On the other hand, I totally agree with you that subversion should not
contain this functionality as an integral piece of it. The
flexibility gained from making subversion "just" a version control
system is essential to some uses of it. Since subversion exposes
programatic interfaces to itself, a build system should be able to use
subversion without having to modify it (I hope).

> On the other hand, where automated testing along the lines Zeller
> proposes *is* useful, it's quite possible to build it on top of a
> version control system that knows nothing about the build process. The
> svn-breakage mailing list is a good example. Various machines with
> different CPU architectures and operating systems do automated
> checkouts, builds and tests of each changeset and mail the results to
> svn-breakage. It's simple, effective and flexible.
>
> Zeller's system or the user-work/user-commit system you propose could be
> implemented on top of Subversion as easily as within it.
>
> >Another major issue that you can address with integration of build with
> >repository is product cacheing. If you're working with a really big
> >system, builds take a *long* time. And lots of programmers are doing
> >builds to test their own stuff. All of the programmers are spending a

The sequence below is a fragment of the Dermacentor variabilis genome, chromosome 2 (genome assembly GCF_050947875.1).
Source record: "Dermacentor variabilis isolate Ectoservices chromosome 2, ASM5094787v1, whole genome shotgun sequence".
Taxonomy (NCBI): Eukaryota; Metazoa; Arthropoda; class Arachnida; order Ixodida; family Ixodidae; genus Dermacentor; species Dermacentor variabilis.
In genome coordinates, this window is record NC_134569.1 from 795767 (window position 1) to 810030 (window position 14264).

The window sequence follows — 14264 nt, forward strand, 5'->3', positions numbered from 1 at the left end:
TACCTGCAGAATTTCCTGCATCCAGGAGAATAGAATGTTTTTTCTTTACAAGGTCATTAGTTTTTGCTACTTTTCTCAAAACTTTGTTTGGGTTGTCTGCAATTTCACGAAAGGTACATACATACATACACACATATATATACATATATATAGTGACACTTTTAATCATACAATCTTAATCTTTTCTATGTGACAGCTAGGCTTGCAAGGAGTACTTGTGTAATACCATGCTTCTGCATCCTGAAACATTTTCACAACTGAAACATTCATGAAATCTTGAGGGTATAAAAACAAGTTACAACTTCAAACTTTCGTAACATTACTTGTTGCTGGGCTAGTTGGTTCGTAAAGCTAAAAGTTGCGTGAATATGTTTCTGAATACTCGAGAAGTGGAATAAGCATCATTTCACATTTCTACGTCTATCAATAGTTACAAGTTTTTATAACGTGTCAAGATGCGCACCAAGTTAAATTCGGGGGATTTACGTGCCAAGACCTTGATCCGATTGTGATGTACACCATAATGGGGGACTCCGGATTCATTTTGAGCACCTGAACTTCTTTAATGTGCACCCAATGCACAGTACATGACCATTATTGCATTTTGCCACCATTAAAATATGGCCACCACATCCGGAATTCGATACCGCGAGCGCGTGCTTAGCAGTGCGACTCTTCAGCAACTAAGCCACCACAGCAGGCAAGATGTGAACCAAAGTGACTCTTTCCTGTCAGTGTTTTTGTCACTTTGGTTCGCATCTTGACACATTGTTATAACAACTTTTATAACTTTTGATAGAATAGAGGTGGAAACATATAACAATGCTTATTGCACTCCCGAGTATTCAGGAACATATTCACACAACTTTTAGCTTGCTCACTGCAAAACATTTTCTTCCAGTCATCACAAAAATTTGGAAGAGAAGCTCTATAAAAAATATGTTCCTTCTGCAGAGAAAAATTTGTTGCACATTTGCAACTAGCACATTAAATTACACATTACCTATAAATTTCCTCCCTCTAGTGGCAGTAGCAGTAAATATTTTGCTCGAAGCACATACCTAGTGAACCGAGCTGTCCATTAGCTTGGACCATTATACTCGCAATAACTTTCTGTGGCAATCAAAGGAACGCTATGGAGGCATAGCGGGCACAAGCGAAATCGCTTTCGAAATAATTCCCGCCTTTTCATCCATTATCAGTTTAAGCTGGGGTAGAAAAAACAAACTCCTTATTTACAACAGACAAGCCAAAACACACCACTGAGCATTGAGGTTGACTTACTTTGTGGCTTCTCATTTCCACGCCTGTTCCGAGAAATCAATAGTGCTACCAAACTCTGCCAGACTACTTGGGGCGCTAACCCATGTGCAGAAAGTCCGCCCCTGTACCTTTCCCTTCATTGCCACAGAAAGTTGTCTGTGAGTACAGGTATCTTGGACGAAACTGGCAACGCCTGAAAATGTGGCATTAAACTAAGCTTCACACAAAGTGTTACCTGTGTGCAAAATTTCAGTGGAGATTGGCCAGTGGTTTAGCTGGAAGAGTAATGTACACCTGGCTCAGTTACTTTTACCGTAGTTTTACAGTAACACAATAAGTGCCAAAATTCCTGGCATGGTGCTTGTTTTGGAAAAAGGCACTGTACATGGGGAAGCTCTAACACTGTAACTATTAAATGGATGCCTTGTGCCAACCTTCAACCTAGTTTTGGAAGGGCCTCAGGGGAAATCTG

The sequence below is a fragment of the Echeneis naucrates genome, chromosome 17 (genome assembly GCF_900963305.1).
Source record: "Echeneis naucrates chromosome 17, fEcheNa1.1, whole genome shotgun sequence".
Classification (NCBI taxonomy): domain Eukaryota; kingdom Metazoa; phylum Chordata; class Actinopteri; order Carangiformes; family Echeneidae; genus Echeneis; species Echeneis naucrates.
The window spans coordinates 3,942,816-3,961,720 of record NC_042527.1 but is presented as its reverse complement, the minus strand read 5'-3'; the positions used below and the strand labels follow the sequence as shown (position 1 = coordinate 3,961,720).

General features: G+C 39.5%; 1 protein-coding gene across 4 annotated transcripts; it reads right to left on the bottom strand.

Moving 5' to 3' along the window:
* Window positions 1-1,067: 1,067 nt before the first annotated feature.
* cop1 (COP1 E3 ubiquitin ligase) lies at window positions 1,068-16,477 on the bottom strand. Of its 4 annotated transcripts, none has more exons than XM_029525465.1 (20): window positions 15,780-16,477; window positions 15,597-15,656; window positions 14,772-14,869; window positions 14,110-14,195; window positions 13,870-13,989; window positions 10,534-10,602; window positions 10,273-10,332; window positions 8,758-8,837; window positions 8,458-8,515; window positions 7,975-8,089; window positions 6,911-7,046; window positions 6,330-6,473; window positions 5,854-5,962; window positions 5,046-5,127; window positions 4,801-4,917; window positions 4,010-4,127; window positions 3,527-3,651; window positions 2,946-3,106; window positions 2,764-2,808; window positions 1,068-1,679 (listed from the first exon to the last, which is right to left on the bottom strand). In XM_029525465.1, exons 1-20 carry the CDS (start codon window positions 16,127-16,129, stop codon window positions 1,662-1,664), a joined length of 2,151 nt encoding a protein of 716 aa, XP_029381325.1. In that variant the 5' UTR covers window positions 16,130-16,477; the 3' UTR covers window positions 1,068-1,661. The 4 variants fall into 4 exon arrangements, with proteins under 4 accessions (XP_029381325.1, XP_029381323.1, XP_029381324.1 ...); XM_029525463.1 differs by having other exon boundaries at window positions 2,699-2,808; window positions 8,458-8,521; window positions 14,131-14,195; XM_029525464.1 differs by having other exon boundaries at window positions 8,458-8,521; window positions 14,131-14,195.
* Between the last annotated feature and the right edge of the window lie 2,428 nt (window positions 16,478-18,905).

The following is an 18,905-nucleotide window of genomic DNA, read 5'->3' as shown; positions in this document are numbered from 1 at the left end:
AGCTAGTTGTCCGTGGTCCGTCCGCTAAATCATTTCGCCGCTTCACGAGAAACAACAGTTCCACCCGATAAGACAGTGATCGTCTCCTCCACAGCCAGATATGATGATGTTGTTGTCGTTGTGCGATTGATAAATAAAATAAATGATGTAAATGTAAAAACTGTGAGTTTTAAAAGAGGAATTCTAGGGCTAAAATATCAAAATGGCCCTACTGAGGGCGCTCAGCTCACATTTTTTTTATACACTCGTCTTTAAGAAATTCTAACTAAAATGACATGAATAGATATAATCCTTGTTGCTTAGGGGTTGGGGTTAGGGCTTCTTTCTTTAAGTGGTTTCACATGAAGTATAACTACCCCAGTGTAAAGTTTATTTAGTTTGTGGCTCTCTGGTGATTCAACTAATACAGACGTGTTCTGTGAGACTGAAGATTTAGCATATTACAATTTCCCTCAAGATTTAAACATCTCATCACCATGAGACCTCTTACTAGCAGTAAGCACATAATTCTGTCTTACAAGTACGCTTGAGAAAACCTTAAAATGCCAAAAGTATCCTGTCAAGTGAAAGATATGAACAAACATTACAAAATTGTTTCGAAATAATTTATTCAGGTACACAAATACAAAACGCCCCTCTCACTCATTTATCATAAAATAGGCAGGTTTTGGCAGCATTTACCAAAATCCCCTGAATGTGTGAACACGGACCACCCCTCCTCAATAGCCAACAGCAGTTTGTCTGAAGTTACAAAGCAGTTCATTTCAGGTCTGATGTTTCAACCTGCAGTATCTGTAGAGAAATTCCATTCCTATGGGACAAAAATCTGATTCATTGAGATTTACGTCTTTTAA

> >lot
> >of time idle waiting for build results. (At one point, I was involved
> >with the VisualAge C++ project. Builds of the system could take two or
> >three hours. We'd spend half of our work day waiting for builds to
> >finish!)
> >
> >But almost all of that build time is redoing the exactly same work on
> >many different systems. We had about 7 people in our building, working
> >on
> >a part of a 4 million line system. Each person would be changing one or
> >two source files, and then waiting for the build result of those changes
> >compared with the nightly builds.
> >
> >If the SCM system understands the build process, it can store the
> >intermediate results, and before starting a build step, check if anyone
> >else has either done that already, or is in the process of doing it. At
> >the least, you avoid a lot of redundant builds; at the best, you get
> >free
> >build parallelization.
>
> Again, this is properly part of the build system rather than the SCM
> system. It doesn't require the integration of the two. Heck, the easiest
> way to achieve this would be to check in the object files along with the
> source. As long as all the developers are working on the same platform,
> you could do it with CVS or Subversion today!

I'd be surprised if it would be *that* simple to get a functional
build caching system working. For one thing, you need to manage those
build products carefully or your repository will balloon to absurd
sizes when a slightly better system should keep it much more
manageable.

-- 
Chris Sloan
cds@cs.hmc.edu
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Received on Mon May 20 00:55:19 2002